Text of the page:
First, the greenhouse effect is not really how a greenhouse warms. The glass of a greenhouse will indeed absorb infrared radiation, reradiating some heat–which would otherwise escape to the outside–back into the greenhouse. But this effect is quite minor, and real greenhouses warm because the glass enclosure blocks convection, preventing hot air from rising and being replaced by cooler air flowing in to take its place. It is (relatively) easy to demonstrate this by replacing the glass panes of a greenhouse with panes made of rock salt. The rock salt is transparent to infrared radiation, and so does not stop radiative cooling. The salt panes do block the formation of convective air currents just as well as glass. A greenhouse with rock salt panes will warm like a glass greenhouse, so the real warming mechanism is the elimination of convective flow and not the reduction in radiative cooling.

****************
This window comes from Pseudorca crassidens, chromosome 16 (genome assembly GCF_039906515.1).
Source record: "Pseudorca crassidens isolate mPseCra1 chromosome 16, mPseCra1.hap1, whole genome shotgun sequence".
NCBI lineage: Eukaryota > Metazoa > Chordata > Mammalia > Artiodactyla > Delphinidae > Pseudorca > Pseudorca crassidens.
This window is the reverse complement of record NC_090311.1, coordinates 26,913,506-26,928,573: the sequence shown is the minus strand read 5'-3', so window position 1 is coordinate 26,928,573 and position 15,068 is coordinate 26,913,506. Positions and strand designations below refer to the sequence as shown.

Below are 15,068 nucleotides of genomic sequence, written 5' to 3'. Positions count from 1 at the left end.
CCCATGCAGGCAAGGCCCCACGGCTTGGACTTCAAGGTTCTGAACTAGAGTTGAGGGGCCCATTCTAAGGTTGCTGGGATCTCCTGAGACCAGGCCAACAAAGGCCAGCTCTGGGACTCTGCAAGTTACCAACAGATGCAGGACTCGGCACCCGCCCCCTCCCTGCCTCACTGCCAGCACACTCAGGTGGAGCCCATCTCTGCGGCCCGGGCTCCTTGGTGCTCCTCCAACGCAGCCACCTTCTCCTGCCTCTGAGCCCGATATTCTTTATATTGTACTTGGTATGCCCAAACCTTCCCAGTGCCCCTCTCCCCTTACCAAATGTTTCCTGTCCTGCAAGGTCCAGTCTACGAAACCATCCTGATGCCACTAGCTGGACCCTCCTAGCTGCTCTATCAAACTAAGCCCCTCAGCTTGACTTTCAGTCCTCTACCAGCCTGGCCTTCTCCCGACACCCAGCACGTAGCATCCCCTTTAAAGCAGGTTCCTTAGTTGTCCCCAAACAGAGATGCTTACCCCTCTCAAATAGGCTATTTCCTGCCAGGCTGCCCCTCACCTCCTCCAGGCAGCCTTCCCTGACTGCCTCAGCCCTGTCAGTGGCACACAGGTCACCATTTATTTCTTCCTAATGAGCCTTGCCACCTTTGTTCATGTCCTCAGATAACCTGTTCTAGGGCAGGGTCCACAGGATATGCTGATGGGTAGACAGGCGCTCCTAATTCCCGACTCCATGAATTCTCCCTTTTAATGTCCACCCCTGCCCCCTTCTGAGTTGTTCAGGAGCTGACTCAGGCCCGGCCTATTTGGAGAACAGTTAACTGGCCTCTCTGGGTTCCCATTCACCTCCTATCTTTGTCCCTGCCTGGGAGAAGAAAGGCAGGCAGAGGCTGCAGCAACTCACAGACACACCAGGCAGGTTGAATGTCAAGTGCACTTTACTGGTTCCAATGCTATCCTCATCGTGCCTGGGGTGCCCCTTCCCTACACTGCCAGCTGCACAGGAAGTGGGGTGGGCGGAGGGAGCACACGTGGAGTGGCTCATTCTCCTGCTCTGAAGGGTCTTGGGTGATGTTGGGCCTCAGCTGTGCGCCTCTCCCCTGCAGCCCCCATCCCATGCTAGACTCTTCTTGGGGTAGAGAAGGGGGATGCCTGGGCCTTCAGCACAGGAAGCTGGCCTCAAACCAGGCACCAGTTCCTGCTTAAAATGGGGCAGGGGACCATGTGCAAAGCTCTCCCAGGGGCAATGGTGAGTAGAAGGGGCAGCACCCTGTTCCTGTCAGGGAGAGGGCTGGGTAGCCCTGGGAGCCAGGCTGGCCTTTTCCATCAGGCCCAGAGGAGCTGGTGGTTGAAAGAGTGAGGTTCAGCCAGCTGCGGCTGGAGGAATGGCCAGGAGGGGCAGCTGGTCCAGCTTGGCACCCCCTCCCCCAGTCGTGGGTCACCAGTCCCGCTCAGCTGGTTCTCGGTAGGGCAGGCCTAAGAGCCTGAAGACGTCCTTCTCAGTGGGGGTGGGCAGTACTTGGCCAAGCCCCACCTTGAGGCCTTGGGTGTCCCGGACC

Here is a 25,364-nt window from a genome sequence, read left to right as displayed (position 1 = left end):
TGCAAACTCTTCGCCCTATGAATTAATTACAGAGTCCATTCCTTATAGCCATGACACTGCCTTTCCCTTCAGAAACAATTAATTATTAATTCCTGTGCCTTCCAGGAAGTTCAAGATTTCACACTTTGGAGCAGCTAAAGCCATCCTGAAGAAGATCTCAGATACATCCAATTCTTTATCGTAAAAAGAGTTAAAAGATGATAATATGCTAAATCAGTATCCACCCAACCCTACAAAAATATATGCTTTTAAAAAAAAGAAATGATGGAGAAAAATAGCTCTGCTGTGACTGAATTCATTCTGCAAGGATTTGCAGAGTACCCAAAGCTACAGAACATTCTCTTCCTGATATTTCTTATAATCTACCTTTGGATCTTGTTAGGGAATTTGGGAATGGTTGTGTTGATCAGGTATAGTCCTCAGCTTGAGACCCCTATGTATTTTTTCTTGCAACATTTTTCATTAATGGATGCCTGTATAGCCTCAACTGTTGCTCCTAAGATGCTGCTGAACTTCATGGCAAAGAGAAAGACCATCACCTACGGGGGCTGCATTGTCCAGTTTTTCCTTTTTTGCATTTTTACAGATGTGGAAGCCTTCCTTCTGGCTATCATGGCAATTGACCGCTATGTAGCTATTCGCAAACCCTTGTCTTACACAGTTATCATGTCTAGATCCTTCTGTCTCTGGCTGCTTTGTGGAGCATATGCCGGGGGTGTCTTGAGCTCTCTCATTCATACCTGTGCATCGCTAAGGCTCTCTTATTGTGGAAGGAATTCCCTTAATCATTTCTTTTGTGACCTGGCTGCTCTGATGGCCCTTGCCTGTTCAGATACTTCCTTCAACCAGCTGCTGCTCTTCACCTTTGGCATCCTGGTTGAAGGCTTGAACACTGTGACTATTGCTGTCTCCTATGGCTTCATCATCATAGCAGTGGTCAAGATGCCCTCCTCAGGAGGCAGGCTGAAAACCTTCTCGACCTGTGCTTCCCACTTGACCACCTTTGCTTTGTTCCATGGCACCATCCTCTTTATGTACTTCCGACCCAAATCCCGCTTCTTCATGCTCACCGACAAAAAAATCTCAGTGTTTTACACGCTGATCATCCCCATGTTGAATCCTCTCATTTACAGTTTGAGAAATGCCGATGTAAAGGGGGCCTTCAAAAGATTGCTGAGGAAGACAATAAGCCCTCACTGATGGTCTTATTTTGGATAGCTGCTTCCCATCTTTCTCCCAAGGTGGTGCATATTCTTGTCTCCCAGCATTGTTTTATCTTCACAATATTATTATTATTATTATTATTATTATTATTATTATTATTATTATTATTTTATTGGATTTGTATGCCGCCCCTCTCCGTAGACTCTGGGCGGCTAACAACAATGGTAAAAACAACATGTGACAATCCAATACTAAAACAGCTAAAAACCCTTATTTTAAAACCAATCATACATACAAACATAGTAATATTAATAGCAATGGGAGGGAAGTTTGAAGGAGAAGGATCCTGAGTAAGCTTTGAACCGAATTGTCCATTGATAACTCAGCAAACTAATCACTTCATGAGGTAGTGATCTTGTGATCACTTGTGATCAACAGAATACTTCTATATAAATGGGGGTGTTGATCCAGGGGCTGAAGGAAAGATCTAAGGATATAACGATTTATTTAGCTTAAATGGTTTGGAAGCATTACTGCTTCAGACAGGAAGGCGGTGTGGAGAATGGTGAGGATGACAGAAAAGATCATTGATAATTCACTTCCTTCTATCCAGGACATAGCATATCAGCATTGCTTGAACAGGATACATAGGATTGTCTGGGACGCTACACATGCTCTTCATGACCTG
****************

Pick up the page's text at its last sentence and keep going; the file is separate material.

Similarly, in almost all terrarium experiments like the ones mentioned above, the real warming mechanism at work is not the carbon dioxide keeping the infrared radiation from carrying off heat energy, but the carbon dioxide inhibiting the formation of convective currents of air. The carbon dioxide, being heavier than air, stays within the open top terrarium. It doesn’t get hot enough to rise over the rim of the terrarium and allow cooler outside air to flow in. This is (relatively) easy to demonstrate by using argon gas instead of carbon dioxide. Argon is heavier than air, and argon is transparent to infrared radiation (like the rock salt). A terrarium filled with argon gas will heat just as well as one filled with carbon dioxide. Ergo, the warming effect has very little to do with the carbon dioxide reducing radiative cooling of the objects in the terrarium.